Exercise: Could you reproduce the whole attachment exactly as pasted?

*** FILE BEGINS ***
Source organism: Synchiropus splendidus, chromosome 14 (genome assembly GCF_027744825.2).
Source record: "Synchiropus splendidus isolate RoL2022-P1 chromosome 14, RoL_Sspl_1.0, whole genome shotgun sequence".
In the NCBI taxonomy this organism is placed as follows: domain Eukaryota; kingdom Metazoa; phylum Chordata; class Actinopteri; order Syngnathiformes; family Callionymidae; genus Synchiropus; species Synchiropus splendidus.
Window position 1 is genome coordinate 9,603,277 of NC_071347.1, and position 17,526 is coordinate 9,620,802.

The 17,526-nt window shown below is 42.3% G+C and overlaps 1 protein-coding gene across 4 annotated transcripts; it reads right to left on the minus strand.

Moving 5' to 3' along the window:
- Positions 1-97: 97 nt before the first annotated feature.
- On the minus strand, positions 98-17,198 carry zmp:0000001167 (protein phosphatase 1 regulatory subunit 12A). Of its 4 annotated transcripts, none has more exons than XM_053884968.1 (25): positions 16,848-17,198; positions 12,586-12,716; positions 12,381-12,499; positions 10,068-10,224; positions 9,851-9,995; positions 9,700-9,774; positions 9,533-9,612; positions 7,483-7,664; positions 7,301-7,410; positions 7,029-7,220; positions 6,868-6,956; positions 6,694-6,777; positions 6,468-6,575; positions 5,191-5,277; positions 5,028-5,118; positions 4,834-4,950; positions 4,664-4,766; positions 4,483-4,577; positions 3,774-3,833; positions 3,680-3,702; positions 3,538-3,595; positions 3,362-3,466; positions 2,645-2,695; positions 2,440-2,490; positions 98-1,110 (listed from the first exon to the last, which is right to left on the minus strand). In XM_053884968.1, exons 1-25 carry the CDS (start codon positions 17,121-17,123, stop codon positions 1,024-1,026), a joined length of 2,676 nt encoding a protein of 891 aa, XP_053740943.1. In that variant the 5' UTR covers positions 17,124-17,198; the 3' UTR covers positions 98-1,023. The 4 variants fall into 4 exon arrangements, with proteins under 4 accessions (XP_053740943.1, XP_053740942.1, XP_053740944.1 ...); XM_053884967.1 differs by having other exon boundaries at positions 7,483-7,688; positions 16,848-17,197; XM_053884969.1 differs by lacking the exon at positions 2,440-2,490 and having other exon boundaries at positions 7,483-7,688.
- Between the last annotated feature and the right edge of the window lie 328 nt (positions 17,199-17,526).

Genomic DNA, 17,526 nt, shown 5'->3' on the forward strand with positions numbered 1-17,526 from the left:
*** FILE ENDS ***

Source organism: Synchiropus splendidus, chromosome 14 (genome assembly GCF_027744825.2).
Source record: "Synchiropus splendidus isolate RoL2022-P1 chromosome 14, RoL_Sspl_1.0, whole genome shotgun sequence".
In the NCBI taxonomy this organism is placed as follows: domain Eukaryota; kingdom Metazoa; phylum Chordata; class Actinopteri; order Syngnathiformes; family Callionymidae; genus Synchiropus; species Synchiropus splendidus.
Window position 1 is genome coordinate 9,603,277 of NC_071347.1, and position 17,526 is coordinate 9,620,802.

The 17,526-nt window shown below is 42.3% G+C and overlaps 1 protein-coding gene across 4 annotated transcripts; it reads right to left on the minus strand.

Moving 5' to 3' along the window:
- Positions 1-97: 97 nt before the first annotated feature.
- On the minus strand, positions 98-17,198 carry zmp:0000001167 (protein phosphatase 1 regulatory subunit 12A). Of its 4 annotated transcripts, none has more exons than XM_053884968.1 (25): positions 16,848-17,198; positions 12,586-12,716; positions 12,381-12,499; positions 10,068-10,224; positions 9,851-9,995; positions 9,700-9,774; positions 9,533-9,612; positions 7,483-7,664; positions 7,301-7,410; positions 7,029-7,220; positions 6,868-6,956; positions 6,694-6,777; positions 6,468-6,575; positions 5,191-5,277; positions 5,028-5,118; positions 4,834-4,950; positions 4,664-4,766; positions 4,483-4,577; positions 3,774-3,833; positions 3,680-3,702; positions 3,538-3,595; positions 3,362-3,466; positions 2,645-2,695; positions 2,440-2,490; positions 98-1,110 (listed from the first exon to the last, which is right to left on the minus strand). In XM_053884968.1, exons 1-25 carry the CDS (start codon positions 17,121-17,123, stop codon positions 1,024-1,026), a joined length of 2,676 nt encoding a protein of 891 aa, XP_053740943.1. In that variant the 5' UTR covers positions 17,124-17,198; the 3' UTR covers positions 98-1,023. The 4 variants fall into 4 exon arrangements, with proteins under 4 accessions (XP_053740943.1, XP_053740942.1, XP_053740944.1 ...); XM_053884967.1 differs by having other exon boundaries at positions 7,483-7,688; positions 16,848-17,197; XM_053884969.1 differs by lacking the exon at positions 2,440-2,490 and having other exon boundaries at positions 7,483-7,688.
- Between the last annotated feature and the right edge of the window lie 328 nt (positions 17,199-17,526).

Genomic DNA, 17,526 nt, shown 5'->3' on the forward strand with positions numbered 1-17,526 from the left: